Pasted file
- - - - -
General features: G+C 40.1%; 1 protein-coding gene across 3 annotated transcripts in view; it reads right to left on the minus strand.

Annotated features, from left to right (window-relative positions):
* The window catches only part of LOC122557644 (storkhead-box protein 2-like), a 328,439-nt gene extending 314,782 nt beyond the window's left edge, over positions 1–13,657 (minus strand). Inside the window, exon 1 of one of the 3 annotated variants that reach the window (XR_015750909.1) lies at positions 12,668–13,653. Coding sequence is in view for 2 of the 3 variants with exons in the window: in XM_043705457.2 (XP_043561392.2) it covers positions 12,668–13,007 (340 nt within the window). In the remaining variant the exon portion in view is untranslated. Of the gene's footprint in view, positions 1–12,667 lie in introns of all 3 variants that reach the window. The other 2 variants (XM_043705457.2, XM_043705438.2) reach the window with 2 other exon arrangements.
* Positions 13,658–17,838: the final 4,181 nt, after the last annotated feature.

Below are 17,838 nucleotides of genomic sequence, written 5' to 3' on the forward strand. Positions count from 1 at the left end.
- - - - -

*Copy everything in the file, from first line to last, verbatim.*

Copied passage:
General features: G+C 40.1%; 1 protein-coding gene across 3 annotated transcripts in view; it reads right to left on the minus strand.

Annotated features, from left to right (window-relative positions):
* The window catches only part of LOC122557644 (storkhead-box protein 2-like), a 328,439-nt gene extending 314,782 nt beyond the window's left edge, over positions 1–13,657 (minus strand). Inside the window, exon 1 of one of the 3 annotated variants that reach the window (XR_015750909.1) lies at positions 12,668–13,653. Coding sequence is in view for 2 of the 3 variants with exons in the window: in XM_043705457.2 (XP_043561392.2) it covers positions 12,668–13,007 (340 nt within the window). In the remaining variant the exon portion in view is untranslated. Of the gene's footprint in view, positions 1–12,667 lie in introns of all 3 variants that reach the window. The other 2 variants (XM_043705457.2, XM_043705438.2) reach the window with 2 other exon arrangements.
* Positions 13,658–17,838: the final 4,181 nt, after the last annotated feature.

Below are 17,838 nucleotides of genomic sequence, written 5' to 3' on the forward strand. Positions count from 1 at the left end.